Functional Correction of Large Factor VIII Gene Chromosomal Inversions in Hemophilia A Patient-Derived iPSCs Using CRISPR-Cas9

Cell Stem Cell. 2015 Aug 6;17(2):213-20. doi: 10.1016/j.stem.2015.07.001. Epub 2015 Jul 23.


Hemophilia A is an X-linked genetic disorder caused by mutations in the F8 gene, which encodes the blood coagulation factor VIII. Almost half of all severe hemophilia A cases result from two gross (140-kbp or 600-kbp) chromosomal inversions that involve introns 1 and 22 of the F8 gene, respectively. We derived induced pluripotent stem cells (iPSCs) from patients with these inversion genotypes and used CRISPR-Cas9 nucleases to revert these chromosomal segments back to the WT situation. We isolated inversion-corrected iPSCs with frequencies of up to 6.7% without detectable off-target mutations based on whole-genome sequencing or targeted deep sequencing. Endothelial cells differentiated from corrected iPSCs expressed the F8 gene and functionally rescued factor VIII deficiency in an otherwise lethal mouse model of hemophilia. Our results therefore provide a proof of principle for functional correction of large chromosomal rearrangements in patient-derived iPSCs and suggest potential therapeutic applications.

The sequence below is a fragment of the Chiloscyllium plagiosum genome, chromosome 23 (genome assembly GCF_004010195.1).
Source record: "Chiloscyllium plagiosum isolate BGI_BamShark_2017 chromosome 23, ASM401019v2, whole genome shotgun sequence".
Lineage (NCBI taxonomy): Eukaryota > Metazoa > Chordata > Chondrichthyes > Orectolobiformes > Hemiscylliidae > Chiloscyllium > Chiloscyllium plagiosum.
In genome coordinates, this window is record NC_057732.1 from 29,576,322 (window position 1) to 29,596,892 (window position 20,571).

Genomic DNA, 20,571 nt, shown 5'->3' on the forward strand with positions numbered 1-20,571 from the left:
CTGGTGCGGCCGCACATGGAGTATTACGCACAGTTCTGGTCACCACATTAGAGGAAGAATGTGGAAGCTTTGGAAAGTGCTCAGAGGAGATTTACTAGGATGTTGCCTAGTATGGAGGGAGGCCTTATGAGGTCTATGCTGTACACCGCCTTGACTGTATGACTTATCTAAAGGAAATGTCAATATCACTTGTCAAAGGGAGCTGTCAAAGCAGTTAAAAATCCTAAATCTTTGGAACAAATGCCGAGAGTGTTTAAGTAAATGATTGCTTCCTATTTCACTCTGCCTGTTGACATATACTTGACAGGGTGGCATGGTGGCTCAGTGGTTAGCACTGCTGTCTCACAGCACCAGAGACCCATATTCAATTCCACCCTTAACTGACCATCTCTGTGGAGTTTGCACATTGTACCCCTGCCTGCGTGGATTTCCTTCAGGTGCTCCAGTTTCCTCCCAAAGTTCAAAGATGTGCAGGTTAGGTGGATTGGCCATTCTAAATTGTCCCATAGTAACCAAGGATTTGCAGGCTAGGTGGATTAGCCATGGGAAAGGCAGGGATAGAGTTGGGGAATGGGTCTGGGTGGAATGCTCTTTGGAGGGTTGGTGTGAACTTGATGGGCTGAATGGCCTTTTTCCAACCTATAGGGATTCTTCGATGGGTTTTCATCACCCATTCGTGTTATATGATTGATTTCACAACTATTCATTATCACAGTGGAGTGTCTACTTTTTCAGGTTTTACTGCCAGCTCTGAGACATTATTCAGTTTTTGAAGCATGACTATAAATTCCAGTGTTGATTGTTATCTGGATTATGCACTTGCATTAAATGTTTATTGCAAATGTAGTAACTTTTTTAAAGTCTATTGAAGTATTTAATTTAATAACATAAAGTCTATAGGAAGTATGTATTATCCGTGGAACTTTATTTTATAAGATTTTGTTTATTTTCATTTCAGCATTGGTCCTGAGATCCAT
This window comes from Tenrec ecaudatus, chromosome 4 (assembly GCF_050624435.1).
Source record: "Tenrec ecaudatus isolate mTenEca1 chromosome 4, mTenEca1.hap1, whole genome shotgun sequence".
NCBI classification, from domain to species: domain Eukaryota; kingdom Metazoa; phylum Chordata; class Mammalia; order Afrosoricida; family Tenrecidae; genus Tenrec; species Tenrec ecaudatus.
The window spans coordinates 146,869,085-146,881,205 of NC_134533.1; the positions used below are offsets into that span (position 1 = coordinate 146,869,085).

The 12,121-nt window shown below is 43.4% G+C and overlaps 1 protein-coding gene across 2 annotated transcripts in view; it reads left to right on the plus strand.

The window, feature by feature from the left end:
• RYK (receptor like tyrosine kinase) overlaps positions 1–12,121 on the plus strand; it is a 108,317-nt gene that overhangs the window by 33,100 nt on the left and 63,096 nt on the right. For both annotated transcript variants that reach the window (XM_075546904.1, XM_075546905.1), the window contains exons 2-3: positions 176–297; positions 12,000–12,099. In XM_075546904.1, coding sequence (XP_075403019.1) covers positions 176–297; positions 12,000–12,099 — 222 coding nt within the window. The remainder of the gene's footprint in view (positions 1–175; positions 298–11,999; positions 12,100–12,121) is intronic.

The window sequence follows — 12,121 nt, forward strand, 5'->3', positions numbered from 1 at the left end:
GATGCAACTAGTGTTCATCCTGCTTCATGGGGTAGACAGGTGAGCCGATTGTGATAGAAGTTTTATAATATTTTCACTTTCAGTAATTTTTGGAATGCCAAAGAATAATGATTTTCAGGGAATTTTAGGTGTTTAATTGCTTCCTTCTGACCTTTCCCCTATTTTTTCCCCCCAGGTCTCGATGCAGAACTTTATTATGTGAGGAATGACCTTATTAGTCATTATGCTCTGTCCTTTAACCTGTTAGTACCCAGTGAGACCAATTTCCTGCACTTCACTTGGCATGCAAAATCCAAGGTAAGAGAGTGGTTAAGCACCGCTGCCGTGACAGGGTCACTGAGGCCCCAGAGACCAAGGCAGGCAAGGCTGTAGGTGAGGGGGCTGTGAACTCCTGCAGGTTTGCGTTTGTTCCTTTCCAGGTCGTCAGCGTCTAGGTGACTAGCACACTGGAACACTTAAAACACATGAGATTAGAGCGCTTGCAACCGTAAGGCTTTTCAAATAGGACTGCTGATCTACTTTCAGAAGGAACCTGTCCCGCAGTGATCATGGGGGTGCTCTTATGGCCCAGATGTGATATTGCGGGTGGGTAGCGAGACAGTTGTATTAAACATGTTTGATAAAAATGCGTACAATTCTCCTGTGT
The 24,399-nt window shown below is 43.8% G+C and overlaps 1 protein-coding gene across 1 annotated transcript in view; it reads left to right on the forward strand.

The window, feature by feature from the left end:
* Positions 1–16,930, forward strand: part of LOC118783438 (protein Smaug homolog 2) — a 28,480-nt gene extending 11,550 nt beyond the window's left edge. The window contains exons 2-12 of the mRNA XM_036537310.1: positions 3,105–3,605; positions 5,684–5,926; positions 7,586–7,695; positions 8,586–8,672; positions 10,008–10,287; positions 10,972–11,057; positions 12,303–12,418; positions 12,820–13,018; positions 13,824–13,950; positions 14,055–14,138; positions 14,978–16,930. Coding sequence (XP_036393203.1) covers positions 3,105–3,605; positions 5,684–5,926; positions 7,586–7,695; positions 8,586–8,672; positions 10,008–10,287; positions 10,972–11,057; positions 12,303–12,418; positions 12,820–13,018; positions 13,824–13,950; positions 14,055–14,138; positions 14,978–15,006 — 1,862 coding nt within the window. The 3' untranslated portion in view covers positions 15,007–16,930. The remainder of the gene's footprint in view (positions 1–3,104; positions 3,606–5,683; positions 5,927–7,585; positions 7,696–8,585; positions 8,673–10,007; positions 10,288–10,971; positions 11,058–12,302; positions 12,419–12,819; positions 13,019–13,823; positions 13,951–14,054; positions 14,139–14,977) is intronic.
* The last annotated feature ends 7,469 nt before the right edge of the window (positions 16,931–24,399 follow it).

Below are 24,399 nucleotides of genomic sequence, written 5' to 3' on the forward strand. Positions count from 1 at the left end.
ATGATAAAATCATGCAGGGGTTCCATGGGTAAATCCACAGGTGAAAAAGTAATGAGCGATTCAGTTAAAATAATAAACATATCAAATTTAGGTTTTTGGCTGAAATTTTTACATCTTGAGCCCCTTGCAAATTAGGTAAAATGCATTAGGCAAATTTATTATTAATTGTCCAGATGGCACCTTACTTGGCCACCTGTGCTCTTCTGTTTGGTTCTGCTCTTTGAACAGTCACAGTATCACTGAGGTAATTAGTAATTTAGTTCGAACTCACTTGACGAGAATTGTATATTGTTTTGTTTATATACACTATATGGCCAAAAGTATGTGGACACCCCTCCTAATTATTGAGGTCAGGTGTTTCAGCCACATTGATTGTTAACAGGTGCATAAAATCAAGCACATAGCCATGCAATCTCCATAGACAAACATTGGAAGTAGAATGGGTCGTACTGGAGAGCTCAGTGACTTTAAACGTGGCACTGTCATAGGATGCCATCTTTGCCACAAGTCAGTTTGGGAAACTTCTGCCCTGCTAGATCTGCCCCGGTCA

Publication types

  • Research Support, Non-U.S. Gov't

MeSH terms

  • Animals
  • Base Sequence
  • CRISPR-Cas Systems / genetics*
  • Chromosome Inversion / genetics*
  • Clone Cells
  • Factor VII / genetics*
  • HeLa Cells
  • Hemophilia A / genetics*
  • Humans
  • Induced Pluripotent Stem Cells / metabolism*
  • Mice
  • Molecular Sequence Data


  • Factor VII